The judgment highlights again the significant weight attributed to contemporaneous evidence of intent in competition cases in the pharma sector.  Especially if an innovator might be considered to be in a dominant position, it must take care to avoid any language which might suggest an anti-competitive intent.  The focus, both in strategy and language, should always be on protecting IP and other legitimate rights, rather than on exclusion per se.

Teva / Cephalon merger decision – no reason to nod off

With typical rapidity (ahem), the full text of the Commission merger decision in Teva/Cephalon has been published two years and four months after it was notified to the parties.

While the main decision – authorisation of the merger subject to divestment of Cephalon’s generic version of its Provigil (modafinil) drug, treating narcolepsy – is old news, the Commission’s reasoning contains some interesting indications of its policy in the pharma field, not least in relation to patent settlement agreements. 

Looking first at the market definition analysis, the decision is typical in that it does not reach a firm conclusion on any of the markets where potential overlaps were identified and even for the divestment product the Commission concludes that competition concerns arose even on the widest market identified by the parties.  There are, however, a number of indications about the Commission’s thinking, and those indications exhibit a preference for narrow markets over a more standard (in the pharma context) ATC3 analysis.  Given that this tie-up was between a (mostly) generic company and an originator, this is not especially surprising – the Commission’s practice in such cases is to look for all possible markets where the parties may have substitutable products.  Whereas in a merger between innovators, ATC3 or 4 would be most likely to produce overlaps, here, narrower markets and higher market shares are more likely to indicate potential competition concerns.  In this case, as a few years ago in Sanofi-Aventis/Zentiva, the Commission notes that generic products are usually the closest substitute for those of originators as they are specifically designed to compete with the originator’s medicine.  Even if a relevant market may be wider than just the molecule, “the competitive constraints stemming from the generic version [of the relevant molecule] would […] be significantly stronger than any […] competitive pressure from other molecules under any market definition”.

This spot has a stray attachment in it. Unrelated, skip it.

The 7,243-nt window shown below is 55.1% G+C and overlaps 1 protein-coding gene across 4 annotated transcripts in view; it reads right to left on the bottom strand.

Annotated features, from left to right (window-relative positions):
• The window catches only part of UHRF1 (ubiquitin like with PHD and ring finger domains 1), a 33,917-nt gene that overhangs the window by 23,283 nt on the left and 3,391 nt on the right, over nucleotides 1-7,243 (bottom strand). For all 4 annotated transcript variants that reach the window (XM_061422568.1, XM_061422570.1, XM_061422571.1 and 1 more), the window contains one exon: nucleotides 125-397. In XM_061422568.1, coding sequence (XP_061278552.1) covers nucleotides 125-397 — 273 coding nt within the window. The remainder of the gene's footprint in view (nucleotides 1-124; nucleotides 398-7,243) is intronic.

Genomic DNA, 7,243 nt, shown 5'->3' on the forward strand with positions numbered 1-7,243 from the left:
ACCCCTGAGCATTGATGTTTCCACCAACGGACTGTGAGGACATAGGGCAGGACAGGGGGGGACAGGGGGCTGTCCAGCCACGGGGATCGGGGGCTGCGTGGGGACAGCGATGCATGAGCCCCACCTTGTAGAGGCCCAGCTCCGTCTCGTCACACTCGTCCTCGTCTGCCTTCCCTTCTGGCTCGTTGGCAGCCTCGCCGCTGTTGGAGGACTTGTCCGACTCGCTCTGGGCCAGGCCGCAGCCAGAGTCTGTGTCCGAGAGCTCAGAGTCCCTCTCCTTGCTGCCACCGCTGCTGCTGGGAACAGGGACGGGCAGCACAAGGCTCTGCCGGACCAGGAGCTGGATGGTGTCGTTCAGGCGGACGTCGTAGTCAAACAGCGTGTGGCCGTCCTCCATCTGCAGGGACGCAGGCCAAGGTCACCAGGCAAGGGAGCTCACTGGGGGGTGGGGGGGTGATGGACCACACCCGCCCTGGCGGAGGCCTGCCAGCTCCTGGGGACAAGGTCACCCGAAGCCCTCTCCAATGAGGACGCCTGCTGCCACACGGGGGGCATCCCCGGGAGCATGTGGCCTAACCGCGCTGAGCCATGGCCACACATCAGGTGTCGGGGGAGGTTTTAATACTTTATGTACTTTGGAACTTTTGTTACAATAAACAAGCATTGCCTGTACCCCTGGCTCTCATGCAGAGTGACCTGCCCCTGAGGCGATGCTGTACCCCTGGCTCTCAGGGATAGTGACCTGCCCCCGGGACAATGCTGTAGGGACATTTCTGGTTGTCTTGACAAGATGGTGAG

More novel is the suggestion that the narrowest possible relevant market may be even narrower than the pharmaceutical molecule.  This could be the case where a particular dosage, pharmaceutical form or route of administration is used – the Commission refers to “New Form Codes” used by IMS and EphMRA which distinguish between e.g. topical/systemic administration and between long-acting and ordinary forms.  Anyone want to bet against such narrow market definitions being adopted in an abuse of dominance case?

Regardless of the introductory paragraphs, the only overlap which is analysed in depth in the decision is in relation to modafinil, where Teva had a pipeline generic product.  Indeed, the role played by potential competition (as is appropriate for pipeline products) is possibly the most interesting part of the decision.  The outcome of the Commission’s analysis is that Teva, a company which did not have its own product on the market, was to be regarded as a potential competitor, whereas other generic companies, which actually marketed generic products at the time, were not to be counted as actual or potential competitors.  The reason for this counterintuitive finding, at least so far as the third party generics are concerned, is the existence of a Cephalon patent against which the generic companies had entered at risk.  Due to the continued patent protection, and the fact that Cephalon had asserted the patent against all of the existing entrants, the decision notes that the generics’ access to the market was not guaranteed to be “sustainable” and proceeds on the basis that these market players should be disregarded.